The Personal Touch

04 Jun 2014
POSTED BY Y Magazine

Tom Robertson discovers that being a butler requires a never-ending quest for perfection that many would find difficult to attain 

Within five minutes of meeting Freddie Hines, I immediately understand the quintessential characteristics of a butler. Immaculately presented, Hines speaks in a tone that is friendly, almost gentle, and immediately sets me at ease. He’s also exceedingly eloquent. But far from talking with a snobbish accent, he speaks with a precision that belies the very ethos of his trade.

“Butlering,” Hines explains, “is about providing the epitome of great service. It’s about the little touches.”

A former butler at the luxury five-star The Oberoi, New Delhi hotel, Hines has served everyone from movie stars such as Harrison Ford and Richard Gere to former UN secretary-generals Kofi Annan and Boutros Boutros-Ghali.

Although the role and responsibilities of a butler can vary considerably depending on the size and type of the place they’re working in, Hines says that a butler is the last stop in ensuring that everything’s perfect; from the way a dining table is laid through to the details of their guest’s or employer’s travel plans aboard their private jet. 

“A good butler would even know the weather forecast once the individual reaches their destination,” says Hines. 

Walking over to a neatly laid table at the National Hospitality Institute (NHI), where he’s now team leader of food and beverages and responsible for butler training, Hines turns to me and says: “And now it’s your turn to try getting the details right.

“Look at this table. Remember the way it’s laid and then we’ll come back to it. Everything will be gone and you’ll have to lay it as you see it now.”

“How hard can it be?” I chortle to myself, in what would turn out to an overly optimistic attitude.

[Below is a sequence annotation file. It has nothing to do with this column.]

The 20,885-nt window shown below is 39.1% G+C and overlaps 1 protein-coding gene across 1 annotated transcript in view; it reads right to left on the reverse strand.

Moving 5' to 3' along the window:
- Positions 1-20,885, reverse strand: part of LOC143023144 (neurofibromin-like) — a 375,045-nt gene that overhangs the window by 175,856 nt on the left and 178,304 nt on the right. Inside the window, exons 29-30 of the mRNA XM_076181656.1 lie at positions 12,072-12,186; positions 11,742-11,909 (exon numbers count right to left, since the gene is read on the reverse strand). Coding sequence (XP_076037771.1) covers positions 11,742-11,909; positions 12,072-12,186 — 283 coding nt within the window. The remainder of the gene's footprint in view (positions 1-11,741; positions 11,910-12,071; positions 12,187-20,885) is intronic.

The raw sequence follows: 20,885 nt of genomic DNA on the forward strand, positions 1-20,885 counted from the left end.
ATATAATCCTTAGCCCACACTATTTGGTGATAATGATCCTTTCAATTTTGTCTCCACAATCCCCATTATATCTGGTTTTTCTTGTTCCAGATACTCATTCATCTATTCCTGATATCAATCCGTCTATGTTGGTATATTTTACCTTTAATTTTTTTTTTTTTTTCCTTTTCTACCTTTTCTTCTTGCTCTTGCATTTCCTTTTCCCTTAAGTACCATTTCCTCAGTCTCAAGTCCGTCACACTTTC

Right now, though, we head into the kitchen, where I go back to basics to learn – of all things – how to make toast.

“Toast! I’m being taught how to make toast?” I seethe inwardly. I don’t know whether to cry in indignation and let Hines know that I banged out my first batch of profiteroles when I was nine years old. 

But alas, the master is right. The colour of my Melba toast is slightly wrong, doesn’t have tidy edges and has unacceptable variations of thickness. To present it in the right way, fold after fold of a napkin is made until I’ve made a protective basket in which to place the toast.

“How’s that?” I ask, somewhat pleased with myself.

“Good” says Hines. “But you’ve got a crumb on the napkin there.”

And it is then that I realise what being a butler is all about. It’s not just about striving for perfection – it’s about attaining it. Hines can obviously see the realisation written on my face.

“Good isn’t good enough,” he nods in agreement.


And I see it in Hines himself as I head back to lay the table. Everything he does is done with accuracy and efficiency. Even his appearance is immaculate. It’s no wonder that I was ushered to a bathroom beforehand so I could change and shave and try to rescue my dishevelled journo appearance from the dustbin of aesthetics.